Martha Wainwright: ‘My happiest decade is also my saddest – this decade’

Martha Wainwright: ‘My happiest decade is also my saddest – this decade’

 

Martha Wainwright.
Martha Wainwright: ‘Things I regret led me to find out who I am.’ Photograph: David Giral/The Observer

The singer-songwriter on her famous musical family, coping with death, divorce and parenting, and how her childhood was still easier than Prince Harry’s

Martha Wainwright, 46, is an American-Canadian singer-songwriter, daughter of folk musicians Loudon Wainwright III and Kate McGarrigle and sister of singer-composer Rufus Wainwright. She has had to work throughout her life to come confidently into her own with piercingly honest songs that tell it like it is – and how it was. Her disarming page-turner of a memoir, Stories I Might Regret Telling You, mixes steadiness with vulnerability.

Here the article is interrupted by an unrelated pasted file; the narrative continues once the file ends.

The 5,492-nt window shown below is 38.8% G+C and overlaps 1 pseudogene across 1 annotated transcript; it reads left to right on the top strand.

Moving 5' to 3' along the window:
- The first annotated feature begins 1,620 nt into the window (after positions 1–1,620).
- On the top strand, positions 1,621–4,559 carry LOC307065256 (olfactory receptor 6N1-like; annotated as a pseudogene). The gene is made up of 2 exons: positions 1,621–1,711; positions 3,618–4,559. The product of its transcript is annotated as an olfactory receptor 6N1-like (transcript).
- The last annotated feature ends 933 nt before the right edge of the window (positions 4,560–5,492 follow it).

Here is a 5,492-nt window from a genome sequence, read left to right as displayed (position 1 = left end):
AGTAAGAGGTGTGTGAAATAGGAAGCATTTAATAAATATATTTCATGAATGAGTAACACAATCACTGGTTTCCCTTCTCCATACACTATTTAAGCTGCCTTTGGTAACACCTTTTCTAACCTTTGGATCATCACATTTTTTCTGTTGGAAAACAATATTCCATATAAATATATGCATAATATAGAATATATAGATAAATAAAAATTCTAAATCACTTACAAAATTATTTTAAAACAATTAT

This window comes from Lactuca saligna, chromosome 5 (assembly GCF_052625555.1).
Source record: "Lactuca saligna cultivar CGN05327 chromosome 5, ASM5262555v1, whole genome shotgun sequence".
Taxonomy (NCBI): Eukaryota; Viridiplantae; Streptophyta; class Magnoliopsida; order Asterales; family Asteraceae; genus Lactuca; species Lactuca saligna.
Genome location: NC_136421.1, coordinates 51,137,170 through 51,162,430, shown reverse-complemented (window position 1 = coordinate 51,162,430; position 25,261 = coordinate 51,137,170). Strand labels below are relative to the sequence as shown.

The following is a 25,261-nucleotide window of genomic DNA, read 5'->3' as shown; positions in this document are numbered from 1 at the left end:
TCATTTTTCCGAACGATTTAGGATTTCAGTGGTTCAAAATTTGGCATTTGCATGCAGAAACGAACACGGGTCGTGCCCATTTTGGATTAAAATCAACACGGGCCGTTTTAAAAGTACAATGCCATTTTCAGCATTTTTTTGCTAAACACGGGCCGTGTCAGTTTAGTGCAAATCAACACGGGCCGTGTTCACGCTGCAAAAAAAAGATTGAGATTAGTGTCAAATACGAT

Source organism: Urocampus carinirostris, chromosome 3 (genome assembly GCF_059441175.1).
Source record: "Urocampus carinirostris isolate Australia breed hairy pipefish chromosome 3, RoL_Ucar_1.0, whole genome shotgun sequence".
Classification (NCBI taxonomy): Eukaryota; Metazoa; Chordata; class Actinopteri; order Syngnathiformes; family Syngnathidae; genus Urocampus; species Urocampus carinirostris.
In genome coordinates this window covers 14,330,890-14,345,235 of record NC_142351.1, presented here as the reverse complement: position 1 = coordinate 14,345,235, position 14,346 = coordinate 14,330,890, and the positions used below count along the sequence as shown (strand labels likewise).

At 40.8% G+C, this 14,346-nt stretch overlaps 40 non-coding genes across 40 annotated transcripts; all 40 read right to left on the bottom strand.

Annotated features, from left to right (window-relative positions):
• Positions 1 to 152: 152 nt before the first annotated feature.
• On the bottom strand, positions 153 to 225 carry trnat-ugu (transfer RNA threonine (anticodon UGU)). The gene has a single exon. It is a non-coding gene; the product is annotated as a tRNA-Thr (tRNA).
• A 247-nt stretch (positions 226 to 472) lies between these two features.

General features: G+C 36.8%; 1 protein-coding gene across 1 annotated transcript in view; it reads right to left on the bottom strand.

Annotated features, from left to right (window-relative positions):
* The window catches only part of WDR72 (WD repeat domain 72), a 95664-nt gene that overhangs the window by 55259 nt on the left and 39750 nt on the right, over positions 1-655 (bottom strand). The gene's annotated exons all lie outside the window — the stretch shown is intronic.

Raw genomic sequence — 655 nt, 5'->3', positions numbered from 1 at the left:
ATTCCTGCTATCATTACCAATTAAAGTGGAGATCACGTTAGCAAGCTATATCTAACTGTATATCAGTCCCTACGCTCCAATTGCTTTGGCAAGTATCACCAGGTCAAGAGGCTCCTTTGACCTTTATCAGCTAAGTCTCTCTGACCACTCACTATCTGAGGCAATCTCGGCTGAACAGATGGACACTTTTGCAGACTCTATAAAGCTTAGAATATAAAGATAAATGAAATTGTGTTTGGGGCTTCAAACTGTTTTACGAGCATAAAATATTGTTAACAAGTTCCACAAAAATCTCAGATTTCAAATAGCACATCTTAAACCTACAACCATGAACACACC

Throughout your life, your career has been talked about within your family context – is that a blessing or a curse?
I used to see it as a curse but am learning to take it as a blessing. The blessing also came as a responsibility after my mother died [in 2010]. There was a vacuum created by a great artist who had taken up a lot of room in my life, for better or worse. There was a need not to fill her shoes specifically but to live up to whatever I could do. Not that I’m saying I’ve achieved that…

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